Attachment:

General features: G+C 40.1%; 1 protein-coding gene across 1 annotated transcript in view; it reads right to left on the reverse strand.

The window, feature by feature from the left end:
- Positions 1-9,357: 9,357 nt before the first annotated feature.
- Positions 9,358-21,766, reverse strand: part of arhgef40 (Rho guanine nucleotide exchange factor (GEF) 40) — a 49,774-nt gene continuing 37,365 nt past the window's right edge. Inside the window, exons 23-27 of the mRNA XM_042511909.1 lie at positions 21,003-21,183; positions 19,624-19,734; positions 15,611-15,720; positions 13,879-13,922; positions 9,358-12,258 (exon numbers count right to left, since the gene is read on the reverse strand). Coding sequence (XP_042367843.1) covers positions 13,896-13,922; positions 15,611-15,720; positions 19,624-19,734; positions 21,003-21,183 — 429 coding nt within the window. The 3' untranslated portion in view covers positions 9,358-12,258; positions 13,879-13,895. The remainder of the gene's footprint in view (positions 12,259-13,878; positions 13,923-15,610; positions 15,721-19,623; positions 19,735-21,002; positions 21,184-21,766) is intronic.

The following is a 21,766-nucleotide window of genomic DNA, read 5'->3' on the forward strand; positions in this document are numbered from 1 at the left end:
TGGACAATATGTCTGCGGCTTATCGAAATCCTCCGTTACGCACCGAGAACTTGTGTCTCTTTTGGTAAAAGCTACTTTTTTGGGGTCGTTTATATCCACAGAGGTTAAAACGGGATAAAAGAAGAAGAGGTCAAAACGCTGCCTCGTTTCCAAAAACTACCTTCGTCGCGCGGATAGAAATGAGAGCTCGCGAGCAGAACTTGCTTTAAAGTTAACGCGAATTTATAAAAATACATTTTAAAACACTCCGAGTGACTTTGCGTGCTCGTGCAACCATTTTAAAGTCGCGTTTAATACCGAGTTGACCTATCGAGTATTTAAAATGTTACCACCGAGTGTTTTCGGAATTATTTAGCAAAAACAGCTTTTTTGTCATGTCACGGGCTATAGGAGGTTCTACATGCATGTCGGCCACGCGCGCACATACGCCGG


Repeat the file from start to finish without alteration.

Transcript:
General features: G+C 40.1%; 1 protein-coding gene across 1 annotated transcript in view; it reads right to left on the reverse strand.

The window, feature by feature from the left end:
- Positions 1-9,357: 9,357 nt before the first annotated feature.
- Positions 9,358-21,766, reverse strand: part of arhgef40 (Rho guanine nucleotide exchange factor (GEF) 40) — a 49,774-nt gene continuing 37,365 nt past the window's right edge. Inside the window, exons 23-27 of the mRNA XM_042511909.1 lie at positions 21,003-21,183; positions 19,624-19,734; positions 15,611-15,720; positions 13,879-13,922; positions 9,358-12,258 (exon numbers count right to left, since the gene is read on the reverse strand). Coding sequence (XP_042367843.1) covers positions 13,896-13,922; positions 15,611-15,720; positions 19,624-19,734; positions 21,003-21,183 — 429 coding nt within the window. The 3' untranslated portion in view covers positions 9,358-12,258; positions 13,879-13,895. The remainder of the gene's footprint in view (positions 12,259-13,878; positions 13,923-15,610; positions 15,721-19,623; positions 19,735-21,002; positions 21,184-21,766) is intronic.

The following is a 21,766-nucleotide window of genomic DNA, read 5'->3' on the forward strand; positions in this document are numbered from 1 at the left end:
TGGACAATATGTCTGCGGCTTATCGAAATCCTCCGTTACGCACCGAGAACTTGTGTCTCTTTTGGTAAAAGCTACTTTTTTGGGGTCGTTTATATCCACAGAGGTTAAAACGGGATAAAAGAAGAAGAGGTCAAAACGCTGCCTCGTTTCCAAAAACTACCTTCGTCGCGCGGATAGAAATGAGAGCTCGCGAGCAGAACTTGCTTTAAAGTTAACGCGAATTTATAAAAATACATTTTAAAACACTCCGAGTGACTTTGCGTGCTCGTGCAACCATTTTAAAGTCGCGTTTAATACCGAGTTGACCTATCGAGTATTTAAAATGTTACCACCGAGTGTTTTCGGAATTATTTAGCAAAAACAGCTTTTTTGTCATGTCACGGGCTATAGGAGGTTCTACATGCATGTCGGCCACGCGCGCACATACGCCGG